People v. Velasquez, 641 P.2d at 949. See also United States v. Ross, 456 U.S. 798, 102 S. Ct. 2157, 72 L. Ed. 2d 572 (1982) for an extensive history of the automobile exception to the warrant requirement.

The defendant argues that the automobile exception is applicable only when an automobile is stopped on the highway, and that the defendant's arrest and the blocking of his car by the motor home removed any exigency which might have justified a warrantless search. People v. Velasquez, supra, however, upheld the seizure of an automobile from a parking lot subsequent to the arrest of the defendant in that case. In Velasquez we stated:

The location of the vehicle in a motel parking lot, rather than a public street, does not affect the legality of the initial seizure. As long as there was probable cause to search the vehicle, public access to the parking lot created a sufficient exigency to permit the immediate seizure of the vehicle under the automobile exception to the warrant requirement. See, e.g., Cardwell v. Lewis, 417 U.S. 583, 94 S. Ct. 2464, 41 L. Ed. 2d 325 (1974); United States v. Matthews, 615 F.2d 1279 (10th Cir.1980); People v. Meyer, Colo., 628 P.2d 103 (1981).

Id., at 949-950.

We do not consider the temporary blocking of the defendant's car by a private party to be a consideration significant enough to alter the analysis.

The district court stated:

... there are ... requirements that must be met to justify a warrantless search of a vehicle and they are: 1. Probable cause to believe that the vehicle contains evidence of a crime, and *1008 2. The likelihood that, due to exigent circumstances the vehicle and evidence contained therein will be unavailable within the time required to secure a search warrant....

The district court held that "[i]n the instant case, the argument fails on the second ground of exigent circumstances. The Defendant was in custody and the officer had the authority to order its [the automobile's] impoundment."

Based on our decision in People v. Velasquez, supra, we reverse the district court ruling. Public access to the parking lot created, in this case, a sufficient exigency to satisfy the second requirement listed by the district court.

Judgment reversed and case remanded for further proceedings.

ERICKSON, C.J., and ROVIRA, J., specially concur.

ERICKSON, Chief Justice, specially concurring:

The facts set forth in the majority opinion admittedly provide probable cause to effect an arrest. The trial court found that the prosecution established probable cause to believe that the Torino contained contraband, but declared that the prosecution had not shown exigent circumstances that justified the warrantless search. Exigent circumstances are not required when there is probable cause to believe that the car contained contraband and the defendant has a diminished expectation of privacy. United States v. Ross, 456 U.S. 798, 102 S. Ct. 2157, 72 L. Ed. 2d 572 (1982). People v. Velasquez, 641 P.2d 943 (Colo.1982), was decided prior to the announcement of the Ross decision. In my mind, Ross is dispositive of the issues in this case.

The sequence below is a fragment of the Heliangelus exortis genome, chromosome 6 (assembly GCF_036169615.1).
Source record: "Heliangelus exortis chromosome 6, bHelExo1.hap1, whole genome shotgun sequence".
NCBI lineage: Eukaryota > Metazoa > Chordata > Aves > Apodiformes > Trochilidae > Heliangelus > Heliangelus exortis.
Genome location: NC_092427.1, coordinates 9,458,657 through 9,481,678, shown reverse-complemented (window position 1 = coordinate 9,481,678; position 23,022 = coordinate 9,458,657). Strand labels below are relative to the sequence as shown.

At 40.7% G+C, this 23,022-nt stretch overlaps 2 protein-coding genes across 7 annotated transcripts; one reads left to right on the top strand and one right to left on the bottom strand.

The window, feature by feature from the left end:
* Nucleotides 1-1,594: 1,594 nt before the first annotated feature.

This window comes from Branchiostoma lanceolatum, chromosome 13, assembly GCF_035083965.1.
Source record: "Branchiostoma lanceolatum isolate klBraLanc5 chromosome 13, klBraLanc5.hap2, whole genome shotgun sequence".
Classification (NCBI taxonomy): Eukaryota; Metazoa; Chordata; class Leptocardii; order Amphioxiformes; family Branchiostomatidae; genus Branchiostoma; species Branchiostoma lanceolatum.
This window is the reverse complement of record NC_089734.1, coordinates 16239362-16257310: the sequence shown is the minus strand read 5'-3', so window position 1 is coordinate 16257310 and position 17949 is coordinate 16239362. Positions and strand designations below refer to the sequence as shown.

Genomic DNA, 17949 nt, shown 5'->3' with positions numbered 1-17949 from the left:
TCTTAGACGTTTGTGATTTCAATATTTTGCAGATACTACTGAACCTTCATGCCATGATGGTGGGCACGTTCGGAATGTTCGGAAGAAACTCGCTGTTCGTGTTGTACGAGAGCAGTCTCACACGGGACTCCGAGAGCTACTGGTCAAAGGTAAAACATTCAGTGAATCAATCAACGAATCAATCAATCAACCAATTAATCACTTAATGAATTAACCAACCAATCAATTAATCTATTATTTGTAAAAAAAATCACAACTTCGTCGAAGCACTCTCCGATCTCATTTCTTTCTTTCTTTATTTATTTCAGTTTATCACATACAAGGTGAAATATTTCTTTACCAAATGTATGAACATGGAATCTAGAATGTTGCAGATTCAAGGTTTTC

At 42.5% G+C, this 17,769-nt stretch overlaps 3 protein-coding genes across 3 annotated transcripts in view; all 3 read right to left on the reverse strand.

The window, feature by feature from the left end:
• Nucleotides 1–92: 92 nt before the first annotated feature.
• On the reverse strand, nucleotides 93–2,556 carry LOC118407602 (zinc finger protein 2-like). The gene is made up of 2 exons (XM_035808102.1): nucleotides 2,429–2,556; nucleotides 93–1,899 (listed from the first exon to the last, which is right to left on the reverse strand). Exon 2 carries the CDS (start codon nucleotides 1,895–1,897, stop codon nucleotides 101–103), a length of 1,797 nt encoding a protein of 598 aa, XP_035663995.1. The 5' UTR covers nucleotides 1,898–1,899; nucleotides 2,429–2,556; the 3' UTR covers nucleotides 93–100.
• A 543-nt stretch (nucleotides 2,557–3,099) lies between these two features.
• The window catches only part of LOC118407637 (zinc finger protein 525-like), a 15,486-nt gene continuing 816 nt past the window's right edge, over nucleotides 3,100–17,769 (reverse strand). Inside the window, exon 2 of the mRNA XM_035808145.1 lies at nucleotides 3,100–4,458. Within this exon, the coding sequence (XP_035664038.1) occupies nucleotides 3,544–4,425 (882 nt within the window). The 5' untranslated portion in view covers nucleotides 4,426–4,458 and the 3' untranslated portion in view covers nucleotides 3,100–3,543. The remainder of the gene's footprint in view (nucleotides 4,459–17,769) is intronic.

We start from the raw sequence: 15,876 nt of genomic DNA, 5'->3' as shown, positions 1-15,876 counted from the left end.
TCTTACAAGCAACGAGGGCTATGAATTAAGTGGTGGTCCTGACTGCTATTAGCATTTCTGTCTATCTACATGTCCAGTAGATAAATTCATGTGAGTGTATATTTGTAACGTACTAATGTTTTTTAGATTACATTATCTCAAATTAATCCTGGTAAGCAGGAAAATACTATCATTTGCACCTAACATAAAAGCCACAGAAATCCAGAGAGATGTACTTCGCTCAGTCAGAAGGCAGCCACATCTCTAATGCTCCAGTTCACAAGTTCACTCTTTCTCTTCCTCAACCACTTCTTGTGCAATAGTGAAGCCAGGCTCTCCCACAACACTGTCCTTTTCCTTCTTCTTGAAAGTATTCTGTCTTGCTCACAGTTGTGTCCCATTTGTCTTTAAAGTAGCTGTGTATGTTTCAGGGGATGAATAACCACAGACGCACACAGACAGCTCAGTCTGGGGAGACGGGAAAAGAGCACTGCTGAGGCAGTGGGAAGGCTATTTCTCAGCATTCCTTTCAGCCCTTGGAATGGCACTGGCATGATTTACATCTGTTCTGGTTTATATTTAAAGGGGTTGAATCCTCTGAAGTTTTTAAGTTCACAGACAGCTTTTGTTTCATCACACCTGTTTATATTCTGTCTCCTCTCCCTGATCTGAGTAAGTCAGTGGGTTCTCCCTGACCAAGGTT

I am authorized to say that ROVIRA, J., joins in the special concurrence.


[1] C.A.R. 4.1 provides that: "The State may file an interlocutory appeal in the supreme court from a ruling of a district court granting a motion made in advance of trial by the defendant for return of property and to suppress evidence or granting a motion to suppress an extra-judicial confession or admission; provided that the state certifies to the judge who granted such motion that the appeal is not taken for purposes of delay and the evidence is a substantial part of the proof of the charge pending against the defendant...."

The defendant's brief challenges the district court's refusal to rule on the validity of his arrest by a citizen security guard who did not see the crime committed. An interlocutory appeal by the People under C.A.R. 4.1 does not normally include issues raised by the defendant. People v. Dailey, 639 P.2d 1068, 1076 n. 8 (Colo.1982).